Functionalism and Rock Art in Africa, Australia, and the American Southwest

Engleman, Jenny (2011) Functionalism and Rock Art in Africa, Australia, and the American Southwest. [Abstract]

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Valued for its context, rock art is an important tool for gaining knowledge about the past. It provides a glace into the values and beliefs of previous cultures in the form of imagery. As a reliable form of communication, rock art functions as a method of transferring social values through religious and mythical imagery, representational style, and the location in which rock art appears. Current rock art research focuses on the stylistic trends and meaning of the images themselves. However, when applying a functional analysis rock art can provide a deeper understanding of how values and beliefs were passed on through the generations. From a functionalist perspective, rock art may be considered a social institution which mediates and maintains social structure. In times of conflict, rock art images are publically available to guide the community. In the three areas of the world, individual functional analysis was slightly different. In Africa, the representational images appear regionally and are easily recognizable by the general public. These images often depict religious and mythical imagery which can explain everyday misfortune. In Australia, animal images found in the rock art were found to be associated with clans and totemic religions, used as a method to show clan ownership. In the Southwest, various stylistic characteristics were found to communicate messages differently. Worldwide there are certain similarities among the way rock art images function, yet the individual messages presented differ. Although rock art analysis remains controversial, the fundamental ability to communicate ideas and values makes rock art crucial to our understanding of the past.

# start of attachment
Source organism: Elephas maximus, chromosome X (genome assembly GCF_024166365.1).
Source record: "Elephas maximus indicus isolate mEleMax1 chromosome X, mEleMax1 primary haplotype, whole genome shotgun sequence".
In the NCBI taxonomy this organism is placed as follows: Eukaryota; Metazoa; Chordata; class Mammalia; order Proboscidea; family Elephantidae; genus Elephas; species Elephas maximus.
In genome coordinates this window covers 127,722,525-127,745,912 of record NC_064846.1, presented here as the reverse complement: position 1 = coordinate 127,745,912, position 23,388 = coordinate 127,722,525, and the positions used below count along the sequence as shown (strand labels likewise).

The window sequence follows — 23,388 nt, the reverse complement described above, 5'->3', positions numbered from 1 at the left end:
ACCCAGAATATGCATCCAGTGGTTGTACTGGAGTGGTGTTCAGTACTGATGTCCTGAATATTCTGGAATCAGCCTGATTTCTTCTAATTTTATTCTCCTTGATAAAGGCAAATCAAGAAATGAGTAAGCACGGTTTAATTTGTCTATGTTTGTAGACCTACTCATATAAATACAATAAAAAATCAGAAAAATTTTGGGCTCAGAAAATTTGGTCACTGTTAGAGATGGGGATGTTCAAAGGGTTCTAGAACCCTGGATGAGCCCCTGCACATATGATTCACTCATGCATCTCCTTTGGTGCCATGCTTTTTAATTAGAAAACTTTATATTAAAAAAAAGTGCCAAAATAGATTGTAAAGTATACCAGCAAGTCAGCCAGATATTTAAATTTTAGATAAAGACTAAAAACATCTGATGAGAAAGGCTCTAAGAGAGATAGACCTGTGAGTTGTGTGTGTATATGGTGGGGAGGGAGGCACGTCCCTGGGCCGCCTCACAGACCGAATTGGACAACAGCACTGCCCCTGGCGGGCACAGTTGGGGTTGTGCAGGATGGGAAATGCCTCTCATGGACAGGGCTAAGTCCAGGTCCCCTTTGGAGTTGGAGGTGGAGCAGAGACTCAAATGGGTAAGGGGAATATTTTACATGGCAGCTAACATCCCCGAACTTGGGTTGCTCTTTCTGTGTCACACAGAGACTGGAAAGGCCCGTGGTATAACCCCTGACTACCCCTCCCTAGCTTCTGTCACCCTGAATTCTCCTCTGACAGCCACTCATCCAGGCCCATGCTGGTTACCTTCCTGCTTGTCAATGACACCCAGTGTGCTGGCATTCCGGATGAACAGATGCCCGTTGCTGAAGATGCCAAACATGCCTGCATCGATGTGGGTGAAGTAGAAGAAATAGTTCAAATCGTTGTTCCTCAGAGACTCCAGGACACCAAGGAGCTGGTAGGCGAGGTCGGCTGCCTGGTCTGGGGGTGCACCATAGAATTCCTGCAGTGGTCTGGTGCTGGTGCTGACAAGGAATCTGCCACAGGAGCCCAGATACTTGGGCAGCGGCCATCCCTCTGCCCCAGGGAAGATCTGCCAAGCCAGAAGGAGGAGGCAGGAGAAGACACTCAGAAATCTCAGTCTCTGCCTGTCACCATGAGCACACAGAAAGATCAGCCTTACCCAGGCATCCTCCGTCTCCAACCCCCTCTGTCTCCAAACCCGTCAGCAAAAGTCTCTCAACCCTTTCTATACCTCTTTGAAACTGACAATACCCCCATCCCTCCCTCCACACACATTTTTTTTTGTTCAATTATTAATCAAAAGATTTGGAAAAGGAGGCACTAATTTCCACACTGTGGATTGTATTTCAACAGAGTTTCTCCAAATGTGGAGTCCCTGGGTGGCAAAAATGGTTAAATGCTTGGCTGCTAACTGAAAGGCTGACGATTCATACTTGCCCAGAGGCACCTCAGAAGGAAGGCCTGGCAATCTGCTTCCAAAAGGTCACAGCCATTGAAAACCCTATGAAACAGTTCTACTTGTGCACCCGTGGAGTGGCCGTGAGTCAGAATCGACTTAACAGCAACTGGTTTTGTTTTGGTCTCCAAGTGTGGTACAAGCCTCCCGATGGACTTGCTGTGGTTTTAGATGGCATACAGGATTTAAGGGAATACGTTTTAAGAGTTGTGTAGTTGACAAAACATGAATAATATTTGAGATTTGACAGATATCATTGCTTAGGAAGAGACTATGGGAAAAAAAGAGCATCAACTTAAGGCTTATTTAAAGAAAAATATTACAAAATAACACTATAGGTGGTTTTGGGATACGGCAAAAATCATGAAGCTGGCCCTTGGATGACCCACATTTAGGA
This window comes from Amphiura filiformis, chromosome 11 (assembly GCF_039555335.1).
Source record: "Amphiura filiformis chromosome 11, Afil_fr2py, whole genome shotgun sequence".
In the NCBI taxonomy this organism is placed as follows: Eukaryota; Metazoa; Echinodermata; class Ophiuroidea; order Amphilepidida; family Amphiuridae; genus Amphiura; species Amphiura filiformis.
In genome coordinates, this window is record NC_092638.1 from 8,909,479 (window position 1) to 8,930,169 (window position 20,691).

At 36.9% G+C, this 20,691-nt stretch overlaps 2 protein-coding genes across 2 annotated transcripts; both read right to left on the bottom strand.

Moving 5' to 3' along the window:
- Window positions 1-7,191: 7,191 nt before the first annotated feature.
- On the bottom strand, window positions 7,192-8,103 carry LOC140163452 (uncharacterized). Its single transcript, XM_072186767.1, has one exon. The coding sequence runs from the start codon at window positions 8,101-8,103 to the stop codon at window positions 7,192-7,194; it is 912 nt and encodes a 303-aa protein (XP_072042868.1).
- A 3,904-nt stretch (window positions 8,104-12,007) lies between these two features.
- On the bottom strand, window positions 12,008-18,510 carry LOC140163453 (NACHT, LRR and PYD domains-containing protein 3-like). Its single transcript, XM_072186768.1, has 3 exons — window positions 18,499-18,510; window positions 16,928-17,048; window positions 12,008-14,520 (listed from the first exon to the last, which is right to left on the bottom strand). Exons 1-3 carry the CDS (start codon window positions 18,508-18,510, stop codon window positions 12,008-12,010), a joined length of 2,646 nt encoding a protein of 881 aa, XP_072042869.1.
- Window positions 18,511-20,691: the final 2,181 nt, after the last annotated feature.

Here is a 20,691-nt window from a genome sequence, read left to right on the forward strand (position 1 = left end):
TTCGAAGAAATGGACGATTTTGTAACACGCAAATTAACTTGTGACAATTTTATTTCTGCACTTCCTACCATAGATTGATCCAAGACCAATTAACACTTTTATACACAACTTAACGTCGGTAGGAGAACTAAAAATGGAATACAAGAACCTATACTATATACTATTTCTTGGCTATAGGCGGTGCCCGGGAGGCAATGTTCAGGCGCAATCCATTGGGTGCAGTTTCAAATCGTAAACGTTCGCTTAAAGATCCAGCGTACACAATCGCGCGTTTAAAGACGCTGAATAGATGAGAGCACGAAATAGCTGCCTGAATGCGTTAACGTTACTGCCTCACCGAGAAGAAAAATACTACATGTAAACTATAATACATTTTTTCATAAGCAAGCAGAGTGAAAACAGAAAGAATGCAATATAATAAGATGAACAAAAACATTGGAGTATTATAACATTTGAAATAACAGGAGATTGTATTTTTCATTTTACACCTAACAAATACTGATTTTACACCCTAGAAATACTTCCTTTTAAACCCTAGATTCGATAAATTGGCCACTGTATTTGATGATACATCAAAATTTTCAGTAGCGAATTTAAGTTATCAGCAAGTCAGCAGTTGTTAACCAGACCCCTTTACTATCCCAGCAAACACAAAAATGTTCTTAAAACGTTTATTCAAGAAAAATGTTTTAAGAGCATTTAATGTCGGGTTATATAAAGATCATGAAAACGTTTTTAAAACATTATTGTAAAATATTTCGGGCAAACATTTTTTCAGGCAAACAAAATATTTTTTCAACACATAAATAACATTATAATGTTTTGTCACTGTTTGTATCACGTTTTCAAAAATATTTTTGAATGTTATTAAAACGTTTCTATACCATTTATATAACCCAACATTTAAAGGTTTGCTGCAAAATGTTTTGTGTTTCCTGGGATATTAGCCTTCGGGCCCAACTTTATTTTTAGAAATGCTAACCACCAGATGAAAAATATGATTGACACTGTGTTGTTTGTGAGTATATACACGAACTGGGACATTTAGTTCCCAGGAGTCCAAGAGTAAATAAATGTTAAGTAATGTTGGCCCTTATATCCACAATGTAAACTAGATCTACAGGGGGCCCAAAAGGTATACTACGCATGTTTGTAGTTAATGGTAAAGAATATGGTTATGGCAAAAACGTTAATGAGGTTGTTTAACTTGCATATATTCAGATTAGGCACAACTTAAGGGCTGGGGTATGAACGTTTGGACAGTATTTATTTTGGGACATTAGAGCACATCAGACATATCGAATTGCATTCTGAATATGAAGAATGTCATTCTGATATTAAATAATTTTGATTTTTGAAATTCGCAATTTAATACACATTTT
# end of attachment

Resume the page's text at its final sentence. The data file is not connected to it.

Item Type: Abstract
Created by Student or Faculty: Student
Additional Information: 6th Annual Natural & Behavioral Sciences Undergraduate Research Symposium Program
Uncontrolled Keywords: Functionalism, Rock Art, Africa, Australia, and the American Southwest, Rock Art (archaeology), Documentation In Art, Prehistoric Antiquities, Tracing (art), Symbolism, Idols & Images, Mythology, Art & History, Shamanistic Art & Symbolism, Cosmology, Ethnology
Subjects: School of Natural and Behavioral Sciences > Anthropology
School of Arts, Humanities, and Social Sciences > Art
School of Arts, Humanities, and Social Sciences > Native American and Indigenous Studies
NBS Symposium
Depositing User: Alejandro Marquez
Date Deposited: 22 May 2013 10:53
Last Modified: 22 May 2013 10:53

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